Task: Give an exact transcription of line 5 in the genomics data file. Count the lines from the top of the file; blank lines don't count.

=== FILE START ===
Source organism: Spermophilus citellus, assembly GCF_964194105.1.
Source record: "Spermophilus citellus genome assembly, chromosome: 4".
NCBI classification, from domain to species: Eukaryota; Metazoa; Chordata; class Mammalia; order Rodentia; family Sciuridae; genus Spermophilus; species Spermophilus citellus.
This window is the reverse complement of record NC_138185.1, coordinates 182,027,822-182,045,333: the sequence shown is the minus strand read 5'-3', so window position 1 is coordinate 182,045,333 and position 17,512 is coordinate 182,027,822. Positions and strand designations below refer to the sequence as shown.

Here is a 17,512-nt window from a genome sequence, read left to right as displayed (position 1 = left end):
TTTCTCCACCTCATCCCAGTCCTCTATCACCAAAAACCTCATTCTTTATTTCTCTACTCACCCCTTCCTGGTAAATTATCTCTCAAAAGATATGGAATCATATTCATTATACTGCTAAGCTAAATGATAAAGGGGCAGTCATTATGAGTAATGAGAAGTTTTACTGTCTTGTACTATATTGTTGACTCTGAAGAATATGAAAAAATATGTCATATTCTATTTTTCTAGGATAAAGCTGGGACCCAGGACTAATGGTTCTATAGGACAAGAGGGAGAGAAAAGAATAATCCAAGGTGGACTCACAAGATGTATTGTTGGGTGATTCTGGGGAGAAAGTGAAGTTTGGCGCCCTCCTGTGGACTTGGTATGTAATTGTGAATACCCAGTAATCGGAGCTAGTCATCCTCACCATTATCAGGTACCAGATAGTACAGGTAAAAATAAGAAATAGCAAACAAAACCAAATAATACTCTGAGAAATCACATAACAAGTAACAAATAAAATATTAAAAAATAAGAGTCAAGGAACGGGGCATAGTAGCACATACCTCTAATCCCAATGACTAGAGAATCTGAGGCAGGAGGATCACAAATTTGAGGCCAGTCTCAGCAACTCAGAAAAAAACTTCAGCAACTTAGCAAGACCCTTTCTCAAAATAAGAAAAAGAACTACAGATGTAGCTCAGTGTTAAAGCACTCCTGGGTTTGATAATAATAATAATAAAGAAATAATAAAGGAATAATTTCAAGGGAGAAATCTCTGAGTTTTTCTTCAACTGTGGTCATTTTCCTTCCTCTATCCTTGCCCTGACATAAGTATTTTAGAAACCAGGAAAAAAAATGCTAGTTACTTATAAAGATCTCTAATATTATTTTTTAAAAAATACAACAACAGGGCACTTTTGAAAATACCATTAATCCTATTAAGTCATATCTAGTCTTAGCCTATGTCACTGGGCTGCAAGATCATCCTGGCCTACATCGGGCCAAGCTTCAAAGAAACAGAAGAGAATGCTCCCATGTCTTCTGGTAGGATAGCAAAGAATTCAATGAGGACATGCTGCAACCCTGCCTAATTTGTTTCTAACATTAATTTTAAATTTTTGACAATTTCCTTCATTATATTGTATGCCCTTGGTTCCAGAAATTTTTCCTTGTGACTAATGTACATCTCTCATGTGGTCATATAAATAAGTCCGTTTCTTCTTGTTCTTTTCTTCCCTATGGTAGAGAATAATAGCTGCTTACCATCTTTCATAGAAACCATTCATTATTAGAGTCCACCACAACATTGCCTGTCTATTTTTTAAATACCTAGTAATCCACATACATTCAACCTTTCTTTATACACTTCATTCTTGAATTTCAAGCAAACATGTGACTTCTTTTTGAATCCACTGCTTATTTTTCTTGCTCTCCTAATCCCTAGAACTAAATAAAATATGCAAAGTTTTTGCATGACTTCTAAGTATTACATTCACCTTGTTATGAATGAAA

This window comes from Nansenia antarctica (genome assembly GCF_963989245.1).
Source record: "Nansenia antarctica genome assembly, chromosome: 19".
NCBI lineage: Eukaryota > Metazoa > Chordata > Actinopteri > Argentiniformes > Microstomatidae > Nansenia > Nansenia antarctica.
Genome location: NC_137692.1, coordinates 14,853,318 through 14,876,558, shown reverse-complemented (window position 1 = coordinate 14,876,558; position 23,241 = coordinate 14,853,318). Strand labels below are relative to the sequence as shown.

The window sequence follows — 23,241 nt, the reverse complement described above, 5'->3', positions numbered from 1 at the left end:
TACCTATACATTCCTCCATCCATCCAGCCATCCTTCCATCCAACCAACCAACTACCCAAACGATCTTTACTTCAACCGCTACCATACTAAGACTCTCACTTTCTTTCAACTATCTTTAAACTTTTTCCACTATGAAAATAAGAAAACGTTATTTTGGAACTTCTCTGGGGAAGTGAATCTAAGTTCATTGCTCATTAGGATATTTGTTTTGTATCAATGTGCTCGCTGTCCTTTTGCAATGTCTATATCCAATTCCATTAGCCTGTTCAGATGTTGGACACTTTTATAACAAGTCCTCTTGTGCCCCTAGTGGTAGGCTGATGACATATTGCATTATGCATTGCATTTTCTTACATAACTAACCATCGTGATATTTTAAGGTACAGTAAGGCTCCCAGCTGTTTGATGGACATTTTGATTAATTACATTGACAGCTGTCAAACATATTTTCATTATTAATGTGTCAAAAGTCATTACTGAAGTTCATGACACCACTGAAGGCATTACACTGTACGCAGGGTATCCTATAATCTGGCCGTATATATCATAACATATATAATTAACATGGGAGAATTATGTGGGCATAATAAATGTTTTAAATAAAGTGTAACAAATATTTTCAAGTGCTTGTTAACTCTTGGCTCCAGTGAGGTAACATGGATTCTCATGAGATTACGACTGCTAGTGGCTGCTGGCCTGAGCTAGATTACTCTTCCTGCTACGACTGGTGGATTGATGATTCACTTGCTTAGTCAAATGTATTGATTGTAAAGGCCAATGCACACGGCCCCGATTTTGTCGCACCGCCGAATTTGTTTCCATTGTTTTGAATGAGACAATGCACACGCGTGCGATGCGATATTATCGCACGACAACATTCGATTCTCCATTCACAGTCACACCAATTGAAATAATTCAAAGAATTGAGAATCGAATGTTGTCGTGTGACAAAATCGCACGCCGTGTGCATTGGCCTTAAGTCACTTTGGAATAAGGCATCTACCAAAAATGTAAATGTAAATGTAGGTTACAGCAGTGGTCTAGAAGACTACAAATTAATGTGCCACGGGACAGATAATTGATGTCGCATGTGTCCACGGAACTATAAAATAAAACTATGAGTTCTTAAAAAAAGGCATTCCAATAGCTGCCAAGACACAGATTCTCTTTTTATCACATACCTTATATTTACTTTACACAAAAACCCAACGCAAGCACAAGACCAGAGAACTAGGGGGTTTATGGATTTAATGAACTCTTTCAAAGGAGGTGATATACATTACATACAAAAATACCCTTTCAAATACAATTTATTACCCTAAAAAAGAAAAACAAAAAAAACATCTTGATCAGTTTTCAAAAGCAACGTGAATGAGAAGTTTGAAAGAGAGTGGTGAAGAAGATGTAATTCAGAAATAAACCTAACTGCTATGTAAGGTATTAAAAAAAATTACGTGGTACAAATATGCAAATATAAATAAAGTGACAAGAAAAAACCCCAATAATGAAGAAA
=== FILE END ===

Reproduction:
Here is a 17,512-nt window from a genome sequence, read left to right as displayed (position 1 = left end):